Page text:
“Don’t touch him. I don’t want any of you to touch him,” Golding barked quickly, tossing the bloody pen away with a flick. He went to take a deep intake of breath, just as what felt like a wave hit the ship. The whole hull rattled with a booming roar. It was no wave, and Golding knew it, deep inside his subconscious. “Let’s move. Find any survivors. I don’t want to be on this ship a second longer than I have to.”
The three marines swept by, into the chart room. Farhill moved over to Golding, standing in the bridge wing doorway. From behind she saw him take big gasps of the fresh sea air from outside. Subtly she placed a hand on his back. The muscles there felt tense and bundled into knots beneath the polyester and webbing.
“Jon, are you…”
“I’ll be fine, like I said, Lena,” he growled, turning back inside.
“We can abandon the mission if you think that’s best.”
“No. We’re here to do a job. Whatever…” he gestured toward the body of the helmsman, “whatever did that, I want to know. And there might still be people alive somewhere on this-“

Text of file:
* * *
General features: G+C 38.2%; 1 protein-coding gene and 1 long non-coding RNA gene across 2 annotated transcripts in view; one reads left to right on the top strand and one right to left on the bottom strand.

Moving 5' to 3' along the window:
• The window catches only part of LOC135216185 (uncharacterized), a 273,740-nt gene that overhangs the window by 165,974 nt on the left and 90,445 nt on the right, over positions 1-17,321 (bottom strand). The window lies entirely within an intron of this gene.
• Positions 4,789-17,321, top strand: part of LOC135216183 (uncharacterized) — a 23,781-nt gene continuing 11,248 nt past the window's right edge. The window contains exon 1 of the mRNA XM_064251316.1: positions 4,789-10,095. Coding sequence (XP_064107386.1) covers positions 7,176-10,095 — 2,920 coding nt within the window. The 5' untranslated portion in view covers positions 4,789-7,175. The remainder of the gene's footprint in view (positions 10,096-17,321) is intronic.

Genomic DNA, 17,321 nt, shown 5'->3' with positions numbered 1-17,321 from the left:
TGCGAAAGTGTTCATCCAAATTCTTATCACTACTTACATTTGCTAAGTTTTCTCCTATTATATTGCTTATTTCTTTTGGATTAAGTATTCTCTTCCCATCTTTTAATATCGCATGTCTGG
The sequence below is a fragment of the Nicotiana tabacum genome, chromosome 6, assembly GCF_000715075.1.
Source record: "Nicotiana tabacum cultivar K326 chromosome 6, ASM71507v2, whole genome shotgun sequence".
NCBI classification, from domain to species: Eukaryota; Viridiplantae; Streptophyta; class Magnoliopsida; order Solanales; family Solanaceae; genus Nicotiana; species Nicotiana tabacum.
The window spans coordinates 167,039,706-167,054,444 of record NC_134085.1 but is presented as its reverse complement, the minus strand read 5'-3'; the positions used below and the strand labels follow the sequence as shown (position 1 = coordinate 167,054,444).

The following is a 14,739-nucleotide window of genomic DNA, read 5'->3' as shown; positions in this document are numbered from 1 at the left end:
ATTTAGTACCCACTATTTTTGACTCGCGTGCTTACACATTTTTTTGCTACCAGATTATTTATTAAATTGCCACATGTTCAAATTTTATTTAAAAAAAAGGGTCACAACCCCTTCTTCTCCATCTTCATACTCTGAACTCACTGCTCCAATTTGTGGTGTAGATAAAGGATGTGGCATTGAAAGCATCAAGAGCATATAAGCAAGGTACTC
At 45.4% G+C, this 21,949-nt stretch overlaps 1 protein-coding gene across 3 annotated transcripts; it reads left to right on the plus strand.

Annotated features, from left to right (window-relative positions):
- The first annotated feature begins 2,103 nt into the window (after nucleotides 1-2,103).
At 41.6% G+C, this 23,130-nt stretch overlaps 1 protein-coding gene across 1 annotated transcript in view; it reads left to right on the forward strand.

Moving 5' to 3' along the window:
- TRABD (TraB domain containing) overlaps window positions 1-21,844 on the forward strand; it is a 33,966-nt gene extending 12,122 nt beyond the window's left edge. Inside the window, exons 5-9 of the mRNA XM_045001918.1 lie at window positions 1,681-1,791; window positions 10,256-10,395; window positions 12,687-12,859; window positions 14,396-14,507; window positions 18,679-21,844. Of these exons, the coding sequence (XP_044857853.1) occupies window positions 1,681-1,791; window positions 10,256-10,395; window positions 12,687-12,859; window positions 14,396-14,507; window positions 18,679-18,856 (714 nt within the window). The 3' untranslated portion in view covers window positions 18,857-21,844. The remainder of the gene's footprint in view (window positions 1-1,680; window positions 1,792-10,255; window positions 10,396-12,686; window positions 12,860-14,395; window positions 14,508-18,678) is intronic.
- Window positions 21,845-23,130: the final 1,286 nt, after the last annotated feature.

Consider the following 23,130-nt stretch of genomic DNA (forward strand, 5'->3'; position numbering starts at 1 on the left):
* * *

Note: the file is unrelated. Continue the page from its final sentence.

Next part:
“Sir! Come quickly!” Damon bellowed. Pushing Farhill gently aside, Golding ran over, past the body and into the chart room. His eyes followed the beading, dancing discs of flashlight illumination.
Farhill clopped across the deck and into the now-crowded room. “What?”
Golding wordlessly flapped a hand toward the lights. Farhill, in the doorway finding the switch, flicked it with a resolute click. A fluorescent light flickered on. She suppressed a yelp.
The room was festooned in irregular gloop, much like that encrusted on the door handle. The goo wobbled, infused with some otherworldly gel. But the wall, where paper charts had been torn from their hangings, leaving torn fronds of paper and wood in their place, was daubed in splotchy, dark orange letters.
SINK THIS SHIP AND SAVE EVERYONE – OR THEY ALL DIE!